The feet of the poles have replaceable carbide tips installed and come with rubber feet to optionally cover them, and three optional basket sizes (35mm, 50mm, and 95mm) with the biggest baskets appearing similar in size to those found on ski poles. The baskets are easy to install and remove from the feet with a recessed portion of the foot that the baskets sit and lock into. Removing the baskets is easy with a twist and swift movement toward the bottom of the pole.
For most of my life I thought of using trekking poles as something nerds or geeky tourists did when they took their first hiking trip. Man, I was completely wrong. When comparing my hiking speeds over a five mile hike with and without the trekking poles, nearly every time I’m out with the poles my average speed is one mile-per-hour faster! These days with the increase in performance and the decrease in minor accidents when tired, I can’t not take a set with me.
I have spent close to 300km (186mi) with these poles since purchasing them in December 2019, experiencing no problems with them. They are light and swing effortlessly and seem to increase my pace and ability to manage a few extra pounds on my back. Some research shows that trekking poles used when climbing and descending hills can reduce stresses felt on the legs significantly.
The Fizan Compact 3 hand straps clean well with a quick rinsing and have yet to show any wear or retain any sweaty smells. Lightweight poles do often compromise in the grip area, with Compact 3’s not being the exception; while minimal, the straps do hold well and are not prone to slipping.
The strap material is thin and lightweight and I predict it will not be a bother when the weather warms. While the grips are adequate and wick sweat, I do have the desire for a thicker hand grip area despite having a Medium to Large glove-size hand. I often wonder what these poles would feel like with a thicker, squishier grip area, and have yet to investigate whether changing out the foam is possible. This may be a preferential nitpick, or possibly due to how narrow the poles are to reach the claim of lightest aluminum poles.
I have yet to see any dents or damage to the aluminum poles despite whacking brush out of my way frequently and dropping them on several occasions. The expansion and contracting mechanisms have shown no problems, Fizan recommends ensuring the poles are cleaned before contracting; any sediment on the poles may lead to lockup difficulties in the future.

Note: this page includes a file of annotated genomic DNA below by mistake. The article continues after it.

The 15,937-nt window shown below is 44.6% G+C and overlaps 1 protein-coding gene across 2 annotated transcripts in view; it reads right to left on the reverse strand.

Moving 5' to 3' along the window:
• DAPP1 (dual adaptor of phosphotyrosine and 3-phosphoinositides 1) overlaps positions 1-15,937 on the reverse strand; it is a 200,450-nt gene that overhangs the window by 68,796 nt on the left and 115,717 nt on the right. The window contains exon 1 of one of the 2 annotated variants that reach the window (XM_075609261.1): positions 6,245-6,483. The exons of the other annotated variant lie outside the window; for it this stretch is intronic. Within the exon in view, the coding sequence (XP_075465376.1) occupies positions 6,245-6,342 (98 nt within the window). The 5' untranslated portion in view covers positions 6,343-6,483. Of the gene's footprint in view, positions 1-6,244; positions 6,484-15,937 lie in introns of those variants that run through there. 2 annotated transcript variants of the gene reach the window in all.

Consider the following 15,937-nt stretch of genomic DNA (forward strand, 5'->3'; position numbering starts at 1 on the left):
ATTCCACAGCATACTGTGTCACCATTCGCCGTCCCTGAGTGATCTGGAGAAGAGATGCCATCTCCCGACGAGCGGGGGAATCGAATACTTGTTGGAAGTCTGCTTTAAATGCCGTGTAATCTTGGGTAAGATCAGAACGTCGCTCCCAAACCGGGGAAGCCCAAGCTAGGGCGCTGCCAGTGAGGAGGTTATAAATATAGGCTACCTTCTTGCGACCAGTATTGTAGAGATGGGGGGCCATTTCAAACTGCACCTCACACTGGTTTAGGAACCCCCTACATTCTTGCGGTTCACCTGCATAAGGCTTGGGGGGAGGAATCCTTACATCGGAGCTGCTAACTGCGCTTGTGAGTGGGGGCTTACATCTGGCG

I wipe down my poles with a
sock cloth before contracting or storing them as I have had complications with other poles that ended up having grit in their locking mechanisms. I also believe the inner locking mechanisms should not be stored in a tensioned state, but science is out on this.
Hiking with the rubber feet over the carbide tips provides a quieter hike when in rocky areas and can also ease hiking on flat surfaces. Although I do prefer the carbide tips for all conditions, I noticed the rubber tips remained seated on the pole tips with no slips or problems during the testing process.
My hikes have not been advantageous for the utilization of baskets so far, although I installed and removed the baskets for the sake of trying with little effort. If any baskets or parts are needing service or replacement, there is only one officially licensed Fizan distributor in America, Vemo Sports in Quechee, Vermont. Spare parts can be found online if needed.
I do not have any tents that use a hiking pole as a structural point, but there are comments on various forums and boards that these poles do the job well, but must be maintained to prevent the FLEXY locking system in the pole segments from locking or seizing up where hand tension alone will not loosen them. To do this, grease the threaded screw on each pole end, and ensure that dirt, dust or muck is cleaned out each time.
There are few trekking poles that match the Fizan Compact 3’s in terms of price to weight value unless you search for unknown, specious brands online. The Cascade Mountain Tech 3K Carbon Fiber Trekking Poles come in at $59.99 (As of February 06, 2021) on Amazon, and are a claimed 226g (8oz), coming in 68g (2.4oz) heavier than the Fizan Compact 3’s.
The MSR DynaLock Trail 2-Section sells for $114.98 (As of February 06, 2021) on Amazon, although at fully compressed length comes in at 80cm (31.4in) and is 295g (10.4oz) each, 137g (4.8oz) heavier. There are poles that are comparable to the Fizan Compact 3 in terms of weight but are often double the cost, such as some of Black Diamond or Leki’s higher-end products.
Drop knew what they were doing when they teamed up with Fizan to bring over this lightweight pole for such a reasonable $60.00 shipped price. I will continue to hike with these poles and may bring in a 1000km update if necessary or desired.
Specs – Massdrop x Fizan Compact 3 Trekking Poles
- Sections: 3
- Length: 58cm – 132cm (22.8in – 52in)
- Weight per pole: 158g advertised [160g as tested, with straps installed] (5.6oz)
- Weight per strap: 10g (0.4oz)
- Weight per hiking tip: 12g (0.4oz)
- Weight per 35mm basket: 2 g (0.07oz)
- Weight per 50mm basket: 4 g (0.1oz)
- Weight per 95mm basket: 14g (0.5oz)
For more information about these poles, visit Drop. (NOTE: Requires a free account to view/purchase; often unavailable.) The Compact 3 Trekking Poles are also available on Amazon for $70.00 USD For more information regarding Fizan, visit their official site: https://www.fizan.it/